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“I had a feeling that politicians weren’t very good at communicating with the people, and the people found it very difficult to understand what the politicians were doing,” Kingsley says.

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“The Labour party didn’t know how to communicate with words. If you look back, none of the parties really did.

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“I became very interested in how one could use the latest marketing techniques to understand how you needed to get through to people, instead of just throwing out headlines.”

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After Labour won the 1964 election with a slender majority, Kingsley persuaded Wilson to let him bring in two more high-flyers from the advertising realm, Peter Lovell-Davis and Denis Lyons. Together they became known – only partly in jest – as the prime minister’s Three Wise Men. The first golden age of Labour PR had truly begun.

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“We quickly became very involved,” recalls Kingsley. “Every second Tuesday we’d go to Number 10 and chat over what was happening. Sometimes we’d find ourselves in the embarrassing situation of carrying messages from Number 10 to the party because they didn’t always see eye to eye. It was an extremely interesting period.”

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Political folklore has it that the trio of Mandelson, Campbell and Blair were the first senior figures within the party to really hook themselves to the addictive potion of opinion polling, the gauge of public favour widely seen to be responsible for forming many of New Labour’s early policies.

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But Kingsley insists it was the Three Wise Men – together with their friend Bob Worcester, who later went on to found the hugely successful research company Mori – who started using regular opinion polls to guide party strategy. It was they, years ahead of Tony Blair’s watershed moment, who identified the potential appeal of ditching the Labour party’s manifesto commitment to nationalisation. At the time, even raising the idea would have been like uttering a blasphemy. It was quickly shelved.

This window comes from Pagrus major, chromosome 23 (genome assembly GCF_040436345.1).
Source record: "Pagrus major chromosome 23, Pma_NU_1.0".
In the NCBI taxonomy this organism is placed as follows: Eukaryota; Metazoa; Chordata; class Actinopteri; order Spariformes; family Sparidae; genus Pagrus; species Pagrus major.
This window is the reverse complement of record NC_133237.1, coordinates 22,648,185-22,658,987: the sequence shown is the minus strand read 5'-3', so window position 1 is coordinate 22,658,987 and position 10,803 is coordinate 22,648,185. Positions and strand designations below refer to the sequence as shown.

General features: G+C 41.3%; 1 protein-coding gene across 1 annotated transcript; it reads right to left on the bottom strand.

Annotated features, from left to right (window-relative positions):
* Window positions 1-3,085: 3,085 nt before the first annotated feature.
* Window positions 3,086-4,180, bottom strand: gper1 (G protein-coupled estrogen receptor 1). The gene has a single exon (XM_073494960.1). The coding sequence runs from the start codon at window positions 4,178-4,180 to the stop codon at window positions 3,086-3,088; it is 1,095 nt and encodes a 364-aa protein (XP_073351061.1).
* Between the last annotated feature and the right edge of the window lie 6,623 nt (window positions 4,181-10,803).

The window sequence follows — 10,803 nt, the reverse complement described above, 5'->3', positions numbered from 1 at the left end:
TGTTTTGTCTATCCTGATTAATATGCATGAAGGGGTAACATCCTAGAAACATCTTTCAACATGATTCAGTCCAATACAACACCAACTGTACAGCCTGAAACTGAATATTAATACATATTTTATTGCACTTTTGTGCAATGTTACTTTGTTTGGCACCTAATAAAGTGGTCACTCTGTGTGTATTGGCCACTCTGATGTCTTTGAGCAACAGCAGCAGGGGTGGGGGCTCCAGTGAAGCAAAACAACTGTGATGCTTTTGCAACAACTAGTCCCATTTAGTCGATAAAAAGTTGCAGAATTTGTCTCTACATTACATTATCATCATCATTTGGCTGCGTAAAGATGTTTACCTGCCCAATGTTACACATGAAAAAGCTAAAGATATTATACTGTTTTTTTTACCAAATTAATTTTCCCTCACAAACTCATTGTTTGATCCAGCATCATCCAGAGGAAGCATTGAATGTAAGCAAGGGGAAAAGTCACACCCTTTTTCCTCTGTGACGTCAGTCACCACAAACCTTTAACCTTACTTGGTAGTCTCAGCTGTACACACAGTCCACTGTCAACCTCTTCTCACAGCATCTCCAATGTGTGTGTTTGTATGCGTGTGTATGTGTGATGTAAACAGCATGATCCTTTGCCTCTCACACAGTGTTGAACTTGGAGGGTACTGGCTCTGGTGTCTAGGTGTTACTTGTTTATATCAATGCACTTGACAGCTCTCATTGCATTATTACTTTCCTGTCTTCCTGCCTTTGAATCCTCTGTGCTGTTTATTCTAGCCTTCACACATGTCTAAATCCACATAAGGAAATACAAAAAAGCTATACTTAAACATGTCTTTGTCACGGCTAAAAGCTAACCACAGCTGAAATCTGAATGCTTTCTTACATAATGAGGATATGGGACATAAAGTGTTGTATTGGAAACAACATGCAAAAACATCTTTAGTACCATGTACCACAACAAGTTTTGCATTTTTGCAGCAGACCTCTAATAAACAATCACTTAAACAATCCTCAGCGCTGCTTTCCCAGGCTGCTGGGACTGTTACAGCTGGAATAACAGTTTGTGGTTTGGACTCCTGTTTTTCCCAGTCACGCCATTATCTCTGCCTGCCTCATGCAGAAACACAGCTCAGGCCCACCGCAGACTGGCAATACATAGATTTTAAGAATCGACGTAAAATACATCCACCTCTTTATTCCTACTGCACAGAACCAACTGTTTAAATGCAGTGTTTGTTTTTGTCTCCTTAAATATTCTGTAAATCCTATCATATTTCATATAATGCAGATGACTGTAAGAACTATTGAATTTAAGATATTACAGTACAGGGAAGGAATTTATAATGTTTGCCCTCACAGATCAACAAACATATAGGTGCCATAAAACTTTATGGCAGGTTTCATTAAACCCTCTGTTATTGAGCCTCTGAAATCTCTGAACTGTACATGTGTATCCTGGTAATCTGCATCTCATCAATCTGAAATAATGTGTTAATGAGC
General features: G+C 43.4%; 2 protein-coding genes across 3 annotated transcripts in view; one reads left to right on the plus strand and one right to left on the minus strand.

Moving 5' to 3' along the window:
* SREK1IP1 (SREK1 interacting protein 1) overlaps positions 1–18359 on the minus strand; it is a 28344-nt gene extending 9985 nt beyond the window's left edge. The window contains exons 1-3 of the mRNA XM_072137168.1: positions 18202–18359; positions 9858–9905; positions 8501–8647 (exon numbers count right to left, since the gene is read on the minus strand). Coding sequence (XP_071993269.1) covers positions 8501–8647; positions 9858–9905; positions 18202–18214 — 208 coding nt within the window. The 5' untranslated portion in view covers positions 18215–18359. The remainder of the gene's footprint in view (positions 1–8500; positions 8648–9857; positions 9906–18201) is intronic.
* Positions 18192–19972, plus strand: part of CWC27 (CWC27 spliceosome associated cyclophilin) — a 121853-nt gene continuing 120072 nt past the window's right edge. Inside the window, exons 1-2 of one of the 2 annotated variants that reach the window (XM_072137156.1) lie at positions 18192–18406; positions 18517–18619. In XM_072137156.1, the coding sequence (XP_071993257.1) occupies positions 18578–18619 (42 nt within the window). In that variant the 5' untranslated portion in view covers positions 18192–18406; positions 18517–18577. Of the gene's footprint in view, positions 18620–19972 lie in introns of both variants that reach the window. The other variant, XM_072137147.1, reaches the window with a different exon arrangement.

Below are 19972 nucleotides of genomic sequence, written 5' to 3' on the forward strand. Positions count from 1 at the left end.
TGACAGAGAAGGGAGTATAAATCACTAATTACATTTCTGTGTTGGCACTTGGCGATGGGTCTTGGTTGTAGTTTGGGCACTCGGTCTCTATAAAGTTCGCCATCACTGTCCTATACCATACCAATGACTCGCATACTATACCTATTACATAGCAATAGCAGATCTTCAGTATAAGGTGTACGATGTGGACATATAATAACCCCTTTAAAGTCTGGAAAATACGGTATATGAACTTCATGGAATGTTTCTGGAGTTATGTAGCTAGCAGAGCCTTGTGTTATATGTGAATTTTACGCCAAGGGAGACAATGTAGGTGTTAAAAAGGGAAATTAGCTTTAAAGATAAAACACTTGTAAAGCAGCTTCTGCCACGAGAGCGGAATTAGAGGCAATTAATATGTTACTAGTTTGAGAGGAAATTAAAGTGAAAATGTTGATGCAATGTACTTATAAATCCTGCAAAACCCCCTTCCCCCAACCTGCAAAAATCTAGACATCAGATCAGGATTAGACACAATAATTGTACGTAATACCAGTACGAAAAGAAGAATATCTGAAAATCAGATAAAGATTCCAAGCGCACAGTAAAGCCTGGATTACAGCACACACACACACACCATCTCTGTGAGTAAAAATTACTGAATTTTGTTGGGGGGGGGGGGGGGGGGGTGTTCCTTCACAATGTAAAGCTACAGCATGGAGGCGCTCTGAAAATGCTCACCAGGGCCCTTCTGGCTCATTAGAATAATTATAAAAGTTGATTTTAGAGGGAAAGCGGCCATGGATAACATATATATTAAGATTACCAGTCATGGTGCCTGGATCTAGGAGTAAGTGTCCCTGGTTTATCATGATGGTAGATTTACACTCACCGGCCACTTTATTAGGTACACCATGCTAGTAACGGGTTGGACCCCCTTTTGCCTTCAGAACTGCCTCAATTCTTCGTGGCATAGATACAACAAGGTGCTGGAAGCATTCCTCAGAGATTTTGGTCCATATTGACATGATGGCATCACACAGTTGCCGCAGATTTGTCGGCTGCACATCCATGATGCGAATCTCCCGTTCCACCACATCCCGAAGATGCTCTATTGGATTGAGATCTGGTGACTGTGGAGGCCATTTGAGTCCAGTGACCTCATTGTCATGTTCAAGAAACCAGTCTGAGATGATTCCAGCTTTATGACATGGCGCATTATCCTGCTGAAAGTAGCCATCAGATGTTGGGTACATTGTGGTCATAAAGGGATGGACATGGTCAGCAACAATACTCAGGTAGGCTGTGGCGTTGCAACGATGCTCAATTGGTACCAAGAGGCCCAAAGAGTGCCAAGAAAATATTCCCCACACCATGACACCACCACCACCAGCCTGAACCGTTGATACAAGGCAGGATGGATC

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“They weren’t doing proper [opinion poll] research when we arrived,” Kingsley explains. “What they liked was to show their ratings once in a while, but they weren’t digging deeper to find out why people had views on things.

“So the research part of it was very important. In fact to my mind, introducing the Labour party to proper opinion poll research was one of the most important things we did.”

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For a moment he looks slightly rueful.

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“Bob [Worcester] was very good. If they’d used him more we needn’t have lost the 1970 election. I know everyone always looks back, but he was tracking very clearly what was happening and what the problems were in a way the Labour party had never experienced before.”

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It’s clear the art of spin, now so associated with vicious briefings and irresponsible hype, was governed by a certain gentlemen’s code in the 1960s. Kingsley describes Wilson as “a marvellous chap” who would bring his wife and children to parties and would charm friends and foes with his bluff northern manner. He takes pains to point out that even at the peak of the Wise Men’s activities, advertising was seen as a precursor to real discussion.

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“The most notorious slogan we ran against the Conservatives was ‘Yesterday’s Men’,” Kingsley says, referring to the controversial campaign that portrayed Ted Heath’s team as puppets languishing in the dustbin of history.

“But that was actually planned as a preliminary to clarifying our position. It was a preliminary to talking. I always believed you should talk about your policies and your principles, because those are the key ingredients which other people tend to feel good about or not.

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“Things go wrong in politics when people think they know it all, when they aren’t actually closely in touch with what’s going on around them or what people feel like. But everything goes so quickly these days. We used to have time to think about these things. Now you have to think on the spot for 24-hour news.”